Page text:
• FIG. 4 is a graph showing discharge capacity of uncoated and various coated Li1.2Mn0.5Ni0.176Co0.1O2, according to one example
  • DETAILED DESCRIPTION
  • The illustrative embodiments described in the detailed description are not meant to be limiting. Other embodiments may be utilized, and other changes may be made, without departing from the spirit or scope of the subject matter presented here.
  • As used herein, “about” will be understood by persons of ordinary skill in the art and will vary to some extent depending upon the context in which it is used. If there are uses of the term which are not clear to persons of ordinary skill in the art, given the context in which it is used, “about” will mean up to plus or minus 10% of the particular term.
  • The embodiments, illustratively described herein may suitably be practiced in the absence of any element or elements, limitation or limitations, not specifically disclosed herein. Thus, for example, the terms “comprising,” “including,” “containing,” etc. shall be read expansively and without limitation. Additionally, the terms and expressions employed herein have been used as terms of description and not of limitation, and there is no intention in the use of such terms and expressions of excluding any equivalents of the features shown and described or portions thereof, but it is recognized that various modifications are possible within the scope of the claimed technology. Additionally, the phrase “consisting essentially of” will be understood to include those elements specifically recited and those additional elements that do not materially affect the basic and novel characteristics of the claimed technology. The phrase “consisting of” excludes any element not specified.
  • As used herein, “graphene” refers to a planar sheet of sp2-bonded carbon atoms that are densely packed in a honeycomb crystal lattice. As used herein, “graphene oxide” is an oxide of graphene and may contain carbon, oxygen, and hydrogen in variable ratios. It is typically obtained by treating graphite with strong oxidizers. It may alternatively be known in the art as graphite oxide, graphitic oxide or graphitic acid.
  • In one aspect, a method is provided for preparing carbon-coated electroactive materials that avoid the high temperature, pressure, and manufacturing extremes associated with conventional chemical vapor deposition (CVD), and other pyrolysis methods of preparing such materials. In many instances where carbon coated metal oxides, which form electroactive materials, are prepared, the metal oxide tends to reduce to the metal species when coated with the carbon. The present methods avoid this, and can produce carbon-coated metal oxides without the problems associated with the reductions.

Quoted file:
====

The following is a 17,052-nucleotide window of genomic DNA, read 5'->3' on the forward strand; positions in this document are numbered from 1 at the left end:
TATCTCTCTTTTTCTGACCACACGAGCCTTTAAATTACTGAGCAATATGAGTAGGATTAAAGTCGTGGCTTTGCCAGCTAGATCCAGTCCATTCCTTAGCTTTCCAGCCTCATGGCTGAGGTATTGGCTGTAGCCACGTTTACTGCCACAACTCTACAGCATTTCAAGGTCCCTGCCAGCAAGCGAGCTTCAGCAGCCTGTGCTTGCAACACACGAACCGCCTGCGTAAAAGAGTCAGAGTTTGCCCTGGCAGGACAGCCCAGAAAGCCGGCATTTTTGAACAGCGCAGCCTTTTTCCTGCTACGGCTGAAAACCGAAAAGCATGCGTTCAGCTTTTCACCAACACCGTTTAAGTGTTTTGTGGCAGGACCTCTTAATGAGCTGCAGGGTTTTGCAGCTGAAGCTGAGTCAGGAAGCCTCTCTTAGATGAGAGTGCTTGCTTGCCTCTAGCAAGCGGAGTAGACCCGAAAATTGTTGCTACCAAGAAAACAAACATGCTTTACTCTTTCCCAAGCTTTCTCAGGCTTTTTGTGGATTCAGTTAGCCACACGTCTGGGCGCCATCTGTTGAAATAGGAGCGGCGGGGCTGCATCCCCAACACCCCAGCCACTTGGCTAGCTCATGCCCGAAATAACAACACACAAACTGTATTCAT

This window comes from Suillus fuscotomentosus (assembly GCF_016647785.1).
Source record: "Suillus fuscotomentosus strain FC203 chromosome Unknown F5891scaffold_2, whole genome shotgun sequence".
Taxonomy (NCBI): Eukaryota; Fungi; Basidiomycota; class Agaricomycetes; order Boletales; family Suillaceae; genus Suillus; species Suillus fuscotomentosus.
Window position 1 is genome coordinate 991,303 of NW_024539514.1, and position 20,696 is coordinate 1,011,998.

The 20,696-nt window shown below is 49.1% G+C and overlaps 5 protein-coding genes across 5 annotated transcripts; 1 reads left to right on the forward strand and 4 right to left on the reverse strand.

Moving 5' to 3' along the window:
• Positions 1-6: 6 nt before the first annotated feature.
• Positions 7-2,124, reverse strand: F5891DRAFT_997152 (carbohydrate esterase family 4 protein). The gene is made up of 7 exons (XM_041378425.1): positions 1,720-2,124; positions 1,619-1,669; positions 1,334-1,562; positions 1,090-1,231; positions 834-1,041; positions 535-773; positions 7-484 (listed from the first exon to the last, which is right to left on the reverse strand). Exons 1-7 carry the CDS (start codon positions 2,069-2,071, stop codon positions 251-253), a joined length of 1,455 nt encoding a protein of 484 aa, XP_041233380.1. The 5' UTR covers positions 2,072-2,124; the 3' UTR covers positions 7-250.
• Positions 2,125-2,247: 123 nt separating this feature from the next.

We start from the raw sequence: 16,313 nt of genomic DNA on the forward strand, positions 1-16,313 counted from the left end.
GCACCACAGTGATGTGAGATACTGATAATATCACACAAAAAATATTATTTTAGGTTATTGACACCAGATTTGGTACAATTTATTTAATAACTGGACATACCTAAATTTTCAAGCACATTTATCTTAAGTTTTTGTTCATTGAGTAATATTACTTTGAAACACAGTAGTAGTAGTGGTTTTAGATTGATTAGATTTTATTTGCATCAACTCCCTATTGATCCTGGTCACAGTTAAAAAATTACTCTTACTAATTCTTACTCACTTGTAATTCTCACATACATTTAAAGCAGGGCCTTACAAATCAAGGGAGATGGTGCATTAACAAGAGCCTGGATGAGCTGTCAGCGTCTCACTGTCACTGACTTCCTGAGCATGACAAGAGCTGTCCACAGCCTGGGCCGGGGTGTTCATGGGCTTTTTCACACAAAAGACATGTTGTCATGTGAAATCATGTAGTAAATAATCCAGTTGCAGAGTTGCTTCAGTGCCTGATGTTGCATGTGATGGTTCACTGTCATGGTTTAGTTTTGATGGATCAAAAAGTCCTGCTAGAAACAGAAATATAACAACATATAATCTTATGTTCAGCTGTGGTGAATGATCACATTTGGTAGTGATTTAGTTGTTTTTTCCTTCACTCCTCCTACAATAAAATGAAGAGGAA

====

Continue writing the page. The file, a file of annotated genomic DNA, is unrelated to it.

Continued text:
• According to some embodiments, the process includes suspending an electroactive material in a solvent, suspending or dissolving a carbon precursor, or conductive agent, in the solvent, and depositing the carbon precursor on the electroactive material to form a carbon-coated electroactive material. In some such embodiments, the electroactive material is suspended in the solvent prior to dissolution or suspension of the carbon precursor in the solvent. In other words, the carbon precursor is added to the electroactive material. In other such embodiments, the carbon precursor is dissolved or suspended in the solvent prior to the suspension of the electroactive material in the solvent. In other words, the electroactive material is added to the carbon precursor.
  • After mixing, the carbon precursor deposits on the electroactive material to form a carbon-coated electroactive material. Such deposition occurs during solvent removal, such that the electroactive material is coated with the conductive agent that was suspended or dissolved in the solvent. In some embodiments, a carbon precursor may be reduced with a reducing agent to deposit a reduced carbon precursor on the electroactive material. In some embodiments, such a reducing agent is hydrazine. In some embodiments, the solvent removal is accomplished at low temperature. In some embodiments, the solvent removal may be conducted in vacuo.
  • According to some embodiments, the deposition is facilitated by heating of the suspension, or solution, to drive off the solvent, whether an organic solvent or water. Such heating may be performed at temperatures from about 25° C. to about 200° C., from about 40° C. to about 180° C., or from about 50° C. to about 150° C. To avoid overheating of the mixture to drive off the solvent, in some embodiments, the solvent may be removed in vacuo, with or without heating. After the solvent has been removed, the mixture is then further heated to a higher temperature, according to some embodiments. In such other embodiments, the higher temperature is from about 50° C. to 1000° C., from about 50° C. to about 500° C., or from about 250° C. to about 450° C. Alternatively, the heating may be performed at the higher temperature range in the first instance.